The Dangers and Inadequacy of Success

Pastor Tom Ascol returns to the Book of Judges (8:1-35) to teach a message entitled The Dangers and Inadequacies of Success. We all recognize the tragedy in failure and work hard to avoid that. However, success comes with its own problems. Success sometimes has a price. Often God is given a position of less importance to successful individuals.

Chapter 8 puts forth a change in character in Gideon. Once humble and insignificant, he was used by God to rescue Israel. Gideon’s success provides a warning to Christians today. Five portions of the story offer five lessons. First, after Ephraim’s complaint, Gideon seems to diplomatically soothe their grievances. While diplomacy might be good (Proverbs 15:1), a closer look at Gideon’s response reveals a problem. He compares the exploits of the Ephraimites to his own exploits completely failing to give God the glory for the unbelievable victory of three hundred men over 120,000 Midianite warriors. Whatever success we may have is due ultimately to God’s grace. To claim success for ourselves sinfully diminishes God’s glory.

In the second vignette, Succoth and Penuel refuse help to Gideon. Despite the prospective victory, because the battle was not complete, these two towns “hedged their bets.” The lesson for modern Christians is not to fear possible outcomes but rather to make sure we are on the correct side of an issue. Even today, as non-biblical practices become more culturally acceptable, believers need to carefully discern biblical teaching and follow God’s plan rather than be concerned with social acceptance.

The capture of the two kings, in the third lesson shows Gideon acting from personal vengeance. There is no mention of God’s direction or will. We need to look to God for direction rather than living for self.

In the fourth vignette we find Gideon speaking rightly in turning down a kingship. However, his actions speak differently than his words. It is clear, from making of an ephod from spoils of war to the taking of a concubine, Gideon sought the status of a king. Discernment is needed when following a man. Actions must match words. Finally, in the fifth part of the narrative, we see the familiar pattern reemerge when Gideon dies. The “people of Israel turned again and whored after the Baals” (v. 33).

Chapters 6 and 7 show a mighty man of God doing works of faith (Hebrews 11:32) for the Lord. Indeed, Gideon is recalled in Hebrews 11 as a man of faith. Chapter 8, unfortunately, shows another side of Gideon, a side impacted by success. This success tempted Gideon to forget God, His grace and His work in Gideon’s life and in the nation of Israel. This success tempted Gideon to use God, rather than be used of God. Gideon set up a worship center and place of seeking God’s will in his hometown of Orphrah rather than at the Tabernacle as God had planned. Finally, this success was inadequate for Gideon and the nation. Gideon was not the savior everyone needed and the golden ephod he made became a snare for him and his family. What a horrible legacy to leave behind. Instead of pointing to the one true God and Savior Gideon lead his family to become ensnared.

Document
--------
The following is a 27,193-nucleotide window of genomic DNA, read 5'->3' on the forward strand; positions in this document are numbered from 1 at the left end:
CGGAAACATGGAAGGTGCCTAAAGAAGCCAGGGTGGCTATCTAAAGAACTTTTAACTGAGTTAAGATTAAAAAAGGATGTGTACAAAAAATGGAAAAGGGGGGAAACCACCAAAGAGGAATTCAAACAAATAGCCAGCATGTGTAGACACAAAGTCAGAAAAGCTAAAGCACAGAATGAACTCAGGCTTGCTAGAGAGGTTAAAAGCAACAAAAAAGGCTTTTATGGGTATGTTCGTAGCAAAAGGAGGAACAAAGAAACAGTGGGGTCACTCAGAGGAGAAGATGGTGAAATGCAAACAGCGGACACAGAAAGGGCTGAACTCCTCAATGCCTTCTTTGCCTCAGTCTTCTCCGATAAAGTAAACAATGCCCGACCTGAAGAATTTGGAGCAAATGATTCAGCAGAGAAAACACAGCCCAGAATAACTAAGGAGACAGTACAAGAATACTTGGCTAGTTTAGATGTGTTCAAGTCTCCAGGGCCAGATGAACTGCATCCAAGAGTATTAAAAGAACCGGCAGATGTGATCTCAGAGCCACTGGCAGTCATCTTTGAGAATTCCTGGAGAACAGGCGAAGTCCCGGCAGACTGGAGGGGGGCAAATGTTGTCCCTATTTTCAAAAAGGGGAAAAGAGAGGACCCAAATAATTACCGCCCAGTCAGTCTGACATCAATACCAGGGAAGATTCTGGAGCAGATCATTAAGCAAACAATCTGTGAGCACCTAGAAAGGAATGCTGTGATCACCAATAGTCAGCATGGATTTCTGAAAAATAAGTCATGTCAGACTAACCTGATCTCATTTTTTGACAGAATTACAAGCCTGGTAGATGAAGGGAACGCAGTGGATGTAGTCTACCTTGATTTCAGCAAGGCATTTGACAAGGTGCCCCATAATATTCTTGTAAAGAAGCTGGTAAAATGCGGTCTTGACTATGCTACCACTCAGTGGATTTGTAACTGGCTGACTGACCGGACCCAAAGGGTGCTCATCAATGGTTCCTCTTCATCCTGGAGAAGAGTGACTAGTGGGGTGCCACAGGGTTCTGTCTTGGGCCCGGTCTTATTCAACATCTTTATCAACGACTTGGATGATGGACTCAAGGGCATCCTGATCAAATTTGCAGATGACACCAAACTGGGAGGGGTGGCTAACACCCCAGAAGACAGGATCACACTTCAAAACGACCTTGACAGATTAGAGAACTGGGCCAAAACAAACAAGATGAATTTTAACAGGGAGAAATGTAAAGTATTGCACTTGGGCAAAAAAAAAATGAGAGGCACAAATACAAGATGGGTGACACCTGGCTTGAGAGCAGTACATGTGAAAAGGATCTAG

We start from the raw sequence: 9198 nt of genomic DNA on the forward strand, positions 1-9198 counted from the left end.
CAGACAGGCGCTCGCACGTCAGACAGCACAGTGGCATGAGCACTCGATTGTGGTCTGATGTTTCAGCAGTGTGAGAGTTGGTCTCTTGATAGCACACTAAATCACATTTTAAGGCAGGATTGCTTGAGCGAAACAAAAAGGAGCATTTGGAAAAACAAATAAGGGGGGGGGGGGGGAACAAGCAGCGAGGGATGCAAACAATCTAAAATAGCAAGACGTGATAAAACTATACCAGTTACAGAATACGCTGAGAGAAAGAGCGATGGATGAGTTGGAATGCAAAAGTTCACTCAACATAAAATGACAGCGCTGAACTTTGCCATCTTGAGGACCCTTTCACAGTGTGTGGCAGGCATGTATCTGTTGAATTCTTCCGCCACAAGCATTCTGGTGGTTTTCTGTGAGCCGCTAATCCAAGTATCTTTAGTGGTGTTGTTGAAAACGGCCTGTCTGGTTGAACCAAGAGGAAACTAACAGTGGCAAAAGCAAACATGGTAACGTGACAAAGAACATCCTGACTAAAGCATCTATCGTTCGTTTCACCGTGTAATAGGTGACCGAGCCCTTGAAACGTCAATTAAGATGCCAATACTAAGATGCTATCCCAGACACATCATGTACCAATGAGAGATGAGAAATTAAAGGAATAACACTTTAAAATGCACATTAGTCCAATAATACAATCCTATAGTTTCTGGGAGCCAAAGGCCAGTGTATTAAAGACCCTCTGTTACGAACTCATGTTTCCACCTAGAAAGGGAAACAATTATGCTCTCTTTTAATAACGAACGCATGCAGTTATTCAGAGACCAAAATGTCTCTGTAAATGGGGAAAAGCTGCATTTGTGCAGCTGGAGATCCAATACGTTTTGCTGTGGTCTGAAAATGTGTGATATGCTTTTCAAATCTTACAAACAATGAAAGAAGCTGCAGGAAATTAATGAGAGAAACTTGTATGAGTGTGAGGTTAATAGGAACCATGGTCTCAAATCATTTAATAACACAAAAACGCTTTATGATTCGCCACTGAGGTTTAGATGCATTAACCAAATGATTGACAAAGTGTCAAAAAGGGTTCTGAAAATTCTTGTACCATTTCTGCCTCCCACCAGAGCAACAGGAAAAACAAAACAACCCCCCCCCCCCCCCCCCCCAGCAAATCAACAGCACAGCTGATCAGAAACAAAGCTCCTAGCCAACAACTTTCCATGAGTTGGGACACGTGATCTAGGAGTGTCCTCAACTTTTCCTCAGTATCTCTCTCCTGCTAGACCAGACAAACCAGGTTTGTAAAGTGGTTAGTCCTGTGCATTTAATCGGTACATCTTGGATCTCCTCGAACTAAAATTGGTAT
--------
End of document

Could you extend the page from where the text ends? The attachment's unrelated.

It is only in Jesus Christ that we can find an acceptable King and a worthy Savior. No matter how successful, none of us can stand before a holy God without an acceptable Intercessor. We all need Jesus Christ.

Tom Ascol has served as a Pastor of Grace Baptist Church in Cape Coral, FL since 1986. Prior to moving to Florida he served as pastor and associate pastor of churches in Texas. He has a BS degree in sociology from Texas A&M University (1979) and has also earned the MDiv and PhD degrees from Southwestern Baptist Theological Seminary in Ft. Worth, Texas. He has served as an adjunct professor of theology for various colleges and seminaries, including Reformed Theological Seminary, the Covenant Baptist Theological Seminary, African Christian University, Copperbelt Ministerial College, and Reformed Baptist Seminary. He has also served as Visiting Professor at the Nicole Institute for Baptist Studies at Reformed Theological Seminary in Orlando, Florida. Tom serves as the President of Founders Ministries and The Institute of Public Theology. He has edited the Founders Journal, a quarterly theological publication of Founders Ministries, and has written hundreds of articles for various journals and magazines. He has been a regular contributor to TableTalk, the monthly magazine of Ligonier Ministries. He has also edited and contributed to several books, including Dear Timothy: Letters on Pastoral Ministry, The Truth and Grace Memory Books for children and  Recovering the Gospel and Reformation of Churches. He is also the author of From the Protestant Reformation to the Southern Baptist ConventionTraditional Theology and the SBC and Strong and Courageous. Tom regularly preaches and lectures at various conferences throughout the United States and other countries. In addition he regularly contributes articles to the Founders website and hosts a weekly podcast called The Sword & The Trowel. He and his wife Donna have six children along with four sons-in-law and a daughter-in-law. They have sixteen grandchildren.
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